Login

Log In

Enter your username and password below

Welcome to the Next Wave of Robotic Surgery

You’ve been left for dead by your former mentor, abandoned near a molten-lava river, both of your legs lost below the knee by way of lightsaber strikes. Gone, too, is most of your left arm.

You’d already lost your right arm in previous combat and had it replaced with a fully functional cybernetic prosthesis, but, still, you’re nothing more than a stump.

Heat from the river lights up your whole body, and the hot gas you’re inhaling is destroying your lungs.

You’re rushed to a team of robots for emergency surgery, where you’ll become “more machine than man,” supported by a mobile life-support system encased in armor.

It’s easy to dismiss robotic surgery as a thing of sci-fi, a pivotal moment in the saga that saw Anakin Skywalker become Darth Vader.

Consider, however, the cinematic version of another beloved work of sci-fi/fantasy, Orson Scott Card’s Ender’s Game.

A major character in that legendary narrative suffers a catastrophic head injury during a combat exercise. He undergoes an operation, during which a robot opens his skull to fix his brain.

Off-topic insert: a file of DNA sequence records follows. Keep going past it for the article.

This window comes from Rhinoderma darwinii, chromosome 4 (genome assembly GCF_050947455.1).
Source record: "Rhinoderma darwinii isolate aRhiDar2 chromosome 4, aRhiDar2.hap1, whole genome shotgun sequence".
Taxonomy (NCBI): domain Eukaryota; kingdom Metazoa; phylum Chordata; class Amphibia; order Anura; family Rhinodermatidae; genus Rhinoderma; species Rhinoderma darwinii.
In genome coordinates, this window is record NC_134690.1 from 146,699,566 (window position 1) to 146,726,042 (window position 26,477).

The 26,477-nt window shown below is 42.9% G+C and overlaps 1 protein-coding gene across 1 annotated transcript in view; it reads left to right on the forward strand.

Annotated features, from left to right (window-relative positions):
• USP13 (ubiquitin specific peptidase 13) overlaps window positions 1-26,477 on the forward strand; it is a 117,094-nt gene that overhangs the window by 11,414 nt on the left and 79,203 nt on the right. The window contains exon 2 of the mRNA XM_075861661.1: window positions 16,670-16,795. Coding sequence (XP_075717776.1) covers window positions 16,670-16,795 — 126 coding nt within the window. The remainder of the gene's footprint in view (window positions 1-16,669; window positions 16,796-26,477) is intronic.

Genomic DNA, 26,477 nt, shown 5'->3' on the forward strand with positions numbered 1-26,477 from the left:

The robot used in the film was conceived and built at the University of Washington. To film the surgery scene, engineers operated the robot for 14 hours, including a close-up shot.1

The U-Dub’s BioRobotics Laboratory’s Raven II is actually a second-generation surgical robot, the follow-up to Raven I, which was built following an inquiry 10 years ago by the U.S. Army about technology for remote medical care.

Indeed, “Surgical robots have entered the field in force.”2 And that, according to the journal Annals of Surgery, was as of 2004.

Robotic surgery is actually part of our past. It’s also a rapidly developing technology in the present and a critical part of the future of medicine.

The first “minimally invasive surgery,” a laparoscopic cholecystectomy, was performed in 1987.2